As Alumni and members of the Spelman community, we must denounce any and all projects that seek to expand the powers of the same police force that murdered Kathryn Johnston via a no-knock warrant, killed Alexia Christian in the back of a squad car, failed to act against officers who kicked a handcuffed Black woman in the face, tased a Spelman student during the 2020 national uprisings, and currently stewards multiple detention centers that harm and terrorize gender-oppressed people. Moreover, we would be remiss if we did not uplift the fact that should the militarization facility succeed, it will be used as a major force in the final sweep of gentrification across Atlanta. As Atlanta studies scholar Tea Troutman eloquently suggests, the fight for the forest is just the latest of Black-led, cross-racial coalitions to preserve Black communities and the natural environments that make them. Many Spelman graduates participated in the 63-day Tent City anti-displacement struggle that occurred at Turner Field Stadium in support of the (historically Black) Intrenchment Creek watershed communities. Several of those same graduates were committed members of the campus Students for Justice in Palestine chapter; a necessary intervention in Atlanta's ongoing partnership with the Israeli occupying forces via the Georgia International Law Enforcement Exchange. In both instances, Spelmanites were able to make the connections between increased police power, gentrification, and our institution, because Spelman students come from the city of Atlanta.

Given the annual student protests against the housing conditions on campus, the number of GoFundMes that never cease to circulate to help keep students at Spelman, the lack of scholarships offered to incoming students, and the abysmal amount of research funding offered to faculty, there is no shortage of other opportunities for Spelman to invest in. Cop City will accelerate gentrification in Atlanta, amplify the effects of the climate crisis, and threaten the lives of AUC students even more than APD already does. Black institutions have the ability and the obligation to shape history. 

We are demanding that Spelman help to build a history that affirms our past as an institution, serves gender-marginalized people, and will help to build a future that includes liberation for us all. 


  1. Eva Dickerson, Class of 2019, Miss Spelman College 2018-19
  2. Ariana Brazier, Ph.D. Class of 2016, Miss Spelman College 2015-2016
  3. Amber G. Johnson Class of 18
  4. Jill Cartwright
  5. Nia Woods
  6. Tiara Denson
  7. Andrea Richmond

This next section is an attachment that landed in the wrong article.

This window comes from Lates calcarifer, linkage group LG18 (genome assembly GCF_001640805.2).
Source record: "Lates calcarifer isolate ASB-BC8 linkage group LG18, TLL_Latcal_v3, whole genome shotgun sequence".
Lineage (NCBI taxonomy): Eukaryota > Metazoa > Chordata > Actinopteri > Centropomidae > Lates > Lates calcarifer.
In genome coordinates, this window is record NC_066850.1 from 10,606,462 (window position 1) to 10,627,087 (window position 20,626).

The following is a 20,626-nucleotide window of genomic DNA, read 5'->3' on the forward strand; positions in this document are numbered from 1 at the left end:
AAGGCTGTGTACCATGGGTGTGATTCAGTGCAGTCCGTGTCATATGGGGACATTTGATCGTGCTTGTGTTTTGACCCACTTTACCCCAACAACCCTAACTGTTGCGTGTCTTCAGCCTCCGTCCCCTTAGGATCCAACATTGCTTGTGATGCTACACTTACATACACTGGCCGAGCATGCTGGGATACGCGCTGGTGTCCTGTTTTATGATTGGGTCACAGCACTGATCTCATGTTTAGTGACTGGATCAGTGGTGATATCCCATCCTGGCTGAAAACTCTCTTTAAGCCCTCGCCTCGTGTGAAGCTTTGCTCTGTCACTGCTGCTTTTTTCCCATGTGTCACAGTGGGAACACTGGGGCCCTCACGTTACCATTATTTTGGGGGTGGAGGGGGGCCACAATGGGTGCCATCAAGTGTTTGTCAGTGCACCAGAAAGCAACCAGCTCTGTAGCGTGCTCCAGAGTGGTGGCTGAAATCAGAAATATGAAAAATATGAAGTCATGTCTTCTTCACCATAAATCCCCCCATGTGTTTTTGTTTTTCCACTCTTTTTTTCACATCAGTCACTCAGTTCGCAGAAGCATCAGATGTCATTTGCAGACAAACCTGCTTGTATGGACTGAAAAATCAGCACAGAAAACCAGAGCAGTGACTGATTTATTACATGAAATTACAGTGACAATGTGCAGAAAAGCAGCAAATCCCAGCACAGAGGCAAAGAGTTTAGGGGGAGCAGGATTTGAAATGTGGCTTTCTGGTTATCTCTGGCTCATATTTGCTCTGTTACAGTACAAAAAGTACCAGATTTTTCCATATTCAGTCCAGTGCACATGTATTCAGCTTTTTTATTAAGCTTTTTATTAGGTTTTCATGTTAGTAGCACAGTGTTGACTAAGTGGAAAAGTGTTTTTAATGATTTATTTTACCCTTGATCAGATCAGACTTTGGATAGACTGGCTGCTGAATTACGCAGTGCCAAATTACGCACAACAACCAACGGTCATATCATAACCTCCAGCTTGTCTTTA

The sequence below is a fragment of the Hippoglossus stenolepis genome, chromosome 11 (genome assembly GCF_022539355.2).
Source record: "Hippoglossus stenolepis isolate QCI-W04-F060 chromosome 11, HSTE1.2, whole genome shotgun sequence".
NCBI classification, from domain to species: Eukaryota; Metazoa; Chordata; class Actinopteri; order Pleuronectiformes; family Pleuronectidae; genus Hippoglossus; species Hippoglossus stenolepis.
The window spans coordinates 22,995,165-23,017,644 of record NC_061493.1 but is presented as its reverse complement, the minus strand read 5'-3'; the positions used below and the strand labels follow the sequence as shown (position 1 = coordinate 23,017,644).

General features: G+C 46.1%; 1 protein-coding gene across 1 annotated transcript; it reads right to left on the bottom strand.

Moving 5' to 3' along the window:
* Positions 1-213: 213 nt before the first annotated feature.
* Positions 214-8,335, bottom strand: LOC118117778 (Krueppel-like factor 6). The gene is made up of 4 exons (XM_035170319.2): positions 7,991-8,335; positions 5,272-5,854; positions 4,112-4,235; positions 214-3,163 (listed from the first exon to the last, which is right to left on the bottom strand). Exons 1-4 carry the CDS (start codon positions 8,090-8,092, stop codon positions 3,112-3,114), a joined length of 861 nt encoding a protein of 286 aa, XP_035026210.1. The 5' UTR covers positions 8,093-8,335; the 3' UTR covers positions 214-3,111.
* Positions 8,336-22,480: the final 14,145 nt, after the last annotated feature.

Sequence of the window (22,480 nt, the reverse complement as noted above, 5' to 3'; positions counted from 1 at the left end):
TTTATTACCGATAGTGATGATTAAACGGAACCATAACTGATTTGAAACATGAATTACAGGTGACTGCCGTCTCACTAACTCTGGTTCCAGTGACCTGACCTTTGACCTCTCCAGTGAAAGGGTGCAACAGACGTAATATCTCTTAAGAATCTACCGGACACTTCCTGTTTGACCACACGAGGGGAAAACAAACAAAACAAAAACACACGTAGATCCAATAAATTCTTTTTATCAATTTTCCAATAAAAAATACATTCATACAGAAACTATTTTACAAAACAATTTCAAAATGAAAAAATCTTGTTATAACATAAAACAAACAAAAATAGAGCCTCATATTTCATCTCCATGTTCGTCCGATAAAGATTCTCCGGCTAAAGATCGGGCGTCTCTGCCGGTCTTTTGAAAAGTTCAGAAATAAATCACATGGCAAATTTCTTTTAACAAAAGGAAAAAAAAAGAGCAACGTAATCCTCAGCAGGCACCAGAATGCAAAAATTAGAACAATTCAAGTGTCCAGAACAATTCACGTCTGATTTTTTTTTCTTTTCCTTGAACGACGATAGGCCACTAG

8. Seynabou Denise Niang, MPH, Class of 2016, Alumna
  9. Autumn N. Harris, Class of 2019
  10. Tobi Shannon, MBA, MPA, Class of 2016
  11. Piera Moore, Class of 2019
  12. Gabrielle Webb, Class of 2019
  13. Faty-Sharon Sylla, Class of 2018, AUC Students for Justice in Palestine President 2017-18
  14. Aziza Belcher Platt, Class of 2001
  15. Adriane McDonald, Class of 2019
  16. Synclaire Butler, Class of 2017
  17. Moya Bailey, Class of 2005, Feminist Majority Leadership Alliance (FMLA) President 2002-2005
  18. Dr. Banah Ghadbian, Class of 2015, Valedictorian, AUC Students for Justice in Palestine Founder
  19. Sarah Nahar, Class of 2006, AUC Peace co-founder, Student Government Assoc. President 2005-2006
  20. Rachael McLaughlin, Class of 2020
  21. christian reeder, Class of 2021
  22. Asha Grant, Class of 2014
  23. Ruha Benjamin, Class of 2001, SASSAFRAS, Valedictorian
  24. L'Erin Asantewaa, Class of 2001, SisterFire Founder
  25. Amoni Thompson-Jones, Class of 2015
  26. Takkara Brunson, Class of 2005, FMLA
  1. Bettina Judd, Class of 2005, AFREKETE President 2004, FMLA Co-President 2003
  2. KaiYanna Washington Class of 2017 & 2019, AUC Vybz Founder & VP
  3. Grace Sanders, Class of 2005, FMLA, Salutatorian
  4. Sheri Davis, Class of 1997, Alumna & Adjunct Professor
  5. Njeri Waititu, Class of 2022
  6. Shaquavia Straughn, Class of 2022
  7. Janée Williams, Class of 2022 Miss Black Georgia USA 2022
  8. Diop Russell, Class of 2022, Miss Spelman College 2021-2022
  9. Raesha Estep, Class of 2019
  10. Destinee Johnson, Class of 2022
  11. Melanie Schwartz, Class of 2017
  12. Ananda Griffin Class of 2022
  13. Azia White Class of 2022
  14. Danielle King, Class of 2021
  15. Alysia Gradney, Class of 2006, Afrekete President 2005 & 2006, SisterFire Co-Host 2004-2006, SASSAFRAS member, FMLA member, Big Mama's Roundtable member
  16. Jordan Parker, Class of 2022, Captain Emeritus of the Spelman College Speech and Debate Team
  17. Taylor Talley, Class of 2022
  18. Erin Parks, Class of 1999
  19. Stephanie Crawford, Class of 2022
  20. Karleen Singleton Class of 2021
  21. Taylor Lewis, Class of 2018
  22. Cameron Carter, Class of 2016
  23. Catherine Briscoe, Class of 2019
  24. Tia-Lanette Oliver Class of 2019
  25. Janae' "Jaee" Sumter, Class of 2017
  26. Erica Lamberson, Class of 2015, Salutatorian

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Eva Dickerson is a food systems thinker and cultural worker who spends their time between Atlanta, Georgia, and Chiang Mai, Thailand, making intentional spaces for people to imagine a better world.